EL SEGUNDO, Calif. -- If the Dodgers are unable to sign Manny Ramirez to play left field next season, there's always a Plan B. And this plan doesn't have to include free agents Adam Dunn and Bobby Abreu. Instead, another superstar stated his interest in playing left field and batting third for the Dodgers -- Lakers guard Kobe Bryant.
"Put me in left field and I'd run it all down. I'm faster than Manny," Bryant said before adding he'd like to bat third. "I want the clutch situations. Put me in that pressure spot." And if the Dodgers are still looking for help in the bullpen, Lakers forward Lamar Odom said he could be the team's closer. "I'm a big, tall lefty that can get it about 80 to 85 mph with a mean hook," said Odom, who stands 6 feet, 10 inches. "I've got a natural curveball." But Bryant wasn't so sure that Odom has what it takes to be a closer in the big leagues. "Close what?" Bryant said with a chuckle. "With that bum shoulder there's no way. I'd smack his ball so far out of the park." All joking aside, it was a fun day Tuesday for several Dodgers prospects and general manager Ned Colletti to attend Lakers practice at the Toyota Sports Center. The Dodgers players, which included James McDonald, Clayton Kershaw, Ramon Troncoso, Tony Abreu, Chin-lung Hu and Blake DeWitt, had the chance to watch how the Lakers practice while also getting a chance to meet with Lakers players, coach Phil Jackson and former NBA great Kareem Abdul-Jabbar. "It's great any time you get a chance to interact with these guys that are at the top of their sport," DeWitt said. "We're trying to get there so it's great to see what it takes to get to that point." The visit was part of a two-week training program for Dodgers prospects that began on Jan. 11 and runs through this Saturday. Earlier in the day, the Minor Leaguers also had a chance to meet with Dodgers manager Joe Torre and former Louisiana State baseball coach Skip Bertman. But watching the first-place Lakers practice up close was the highlight of the day for many of the young players. "It's incredible," said Kershaw, who is a big fan of the NBA. "I don't know how they look at baseball, but I can't believe how good they are. Just about every shot goes in and they're so big and athletic." McDonald, who grew up in Long Beach and roots for the Lakers, said he saw similarities in the practice styles of both the Lakers and the Dodgers. "The Lakers do the same thing we do with practice," McDonald said. "You come to play and practice to be a winner. You can joke around but it also has to be about business and working hard."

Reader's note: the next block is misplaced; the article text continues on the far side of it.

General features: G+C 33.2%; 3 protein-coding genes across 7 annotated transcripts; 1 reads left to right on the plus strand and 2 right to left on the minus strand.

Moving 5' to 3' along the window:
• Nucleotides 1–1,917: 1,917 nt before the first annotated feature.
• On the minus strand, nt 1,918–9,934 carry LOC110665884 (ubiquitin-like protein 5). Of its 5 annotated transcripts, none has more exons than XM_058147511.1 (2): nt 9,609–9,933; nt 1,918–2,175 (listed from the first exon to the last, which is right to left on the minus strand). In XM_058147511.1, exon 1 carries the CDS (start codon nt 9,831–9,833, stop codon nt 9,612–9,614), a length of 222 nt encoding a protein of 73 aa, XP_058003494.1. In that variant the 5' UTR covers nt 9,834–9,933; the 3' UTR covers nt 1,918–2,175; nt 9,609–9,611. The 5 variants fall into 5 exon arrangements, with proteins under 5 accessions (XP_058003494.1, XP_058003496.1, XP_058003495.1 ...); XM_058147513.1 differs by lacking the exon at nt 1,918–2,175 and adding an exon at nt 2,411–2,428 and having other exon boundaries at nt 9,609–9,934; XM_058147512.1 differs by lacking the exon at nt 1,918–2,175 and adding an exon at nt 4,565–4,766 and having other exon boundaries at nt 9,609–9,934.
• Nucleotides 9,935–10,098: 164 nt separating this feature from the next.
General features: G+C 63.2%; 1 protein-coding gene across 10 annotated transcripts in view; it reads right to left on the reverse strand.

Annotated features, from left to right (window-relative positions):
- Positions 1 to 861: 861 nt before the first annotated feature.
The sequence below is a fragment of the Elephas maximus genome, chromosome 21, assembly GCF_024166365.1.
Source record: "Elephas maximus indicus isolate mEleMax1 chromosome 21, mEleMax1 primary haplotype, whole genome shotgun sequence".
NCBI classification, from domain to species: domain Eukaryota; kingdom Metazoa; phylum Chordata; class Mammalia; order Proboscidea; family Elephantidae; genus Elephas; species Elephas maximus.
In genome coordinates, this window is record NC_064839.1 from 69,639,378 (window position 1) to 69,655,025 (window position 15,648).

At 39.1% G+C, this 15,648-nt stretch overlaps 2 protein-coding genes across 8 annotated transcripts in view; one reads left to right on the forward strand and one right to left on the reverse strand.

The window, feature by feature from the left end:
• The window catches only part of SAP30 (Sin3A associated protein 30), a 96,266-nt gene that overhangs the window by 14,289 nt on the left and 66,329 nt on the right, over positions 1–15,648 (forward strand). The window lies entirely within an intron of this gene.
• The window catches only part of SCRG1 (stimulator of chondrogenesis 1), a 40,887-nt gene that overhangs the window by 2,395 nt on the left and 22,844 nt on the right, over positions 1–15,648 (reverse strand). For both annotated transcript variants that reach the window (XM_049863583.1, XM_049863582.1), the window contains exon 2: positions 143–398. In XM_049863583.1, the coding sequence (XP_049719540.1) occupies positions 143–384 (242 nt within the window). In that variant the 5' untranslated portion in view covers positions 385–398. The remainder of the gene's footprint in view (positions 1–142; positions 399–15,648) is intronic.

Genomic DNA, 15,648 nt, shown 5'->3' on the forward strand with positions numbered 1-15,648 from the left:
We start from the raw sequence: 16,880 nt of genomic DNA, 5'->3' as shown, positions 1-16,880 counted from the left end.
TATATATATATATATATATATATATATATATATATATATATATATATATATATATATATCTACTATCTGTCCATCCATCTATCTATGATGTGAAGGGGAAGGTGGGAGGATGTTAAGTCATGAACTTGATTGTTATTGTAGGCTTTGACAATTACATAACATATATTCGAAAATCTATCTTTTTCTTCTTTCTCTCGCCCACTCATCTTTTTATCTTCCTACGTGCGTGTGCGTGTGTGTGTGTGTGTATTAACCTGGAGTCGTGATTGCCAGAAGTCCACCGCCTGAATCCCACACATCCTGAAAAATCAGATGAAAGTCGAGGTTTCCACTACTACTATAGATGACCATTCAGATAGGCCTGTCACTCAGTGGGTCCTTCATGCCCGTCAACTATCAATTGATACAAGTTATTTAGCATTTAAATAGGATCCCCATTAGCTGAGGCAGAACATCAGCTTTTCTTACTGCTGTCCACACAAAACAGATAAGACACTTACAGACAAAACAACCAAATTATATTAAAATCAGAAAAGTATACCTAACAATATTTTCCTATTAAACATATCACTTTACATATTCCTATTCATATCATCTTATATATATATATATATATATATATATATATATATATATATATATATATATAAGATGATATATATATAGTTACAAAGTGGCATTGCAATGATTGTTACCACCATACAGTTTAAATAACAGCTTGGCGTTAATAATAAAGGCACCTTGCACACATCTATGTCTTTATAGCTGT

Rhett Bollinger is an associate reporter for MLB.com. This story was not subject to the approval of Major League Baseball or its clubs.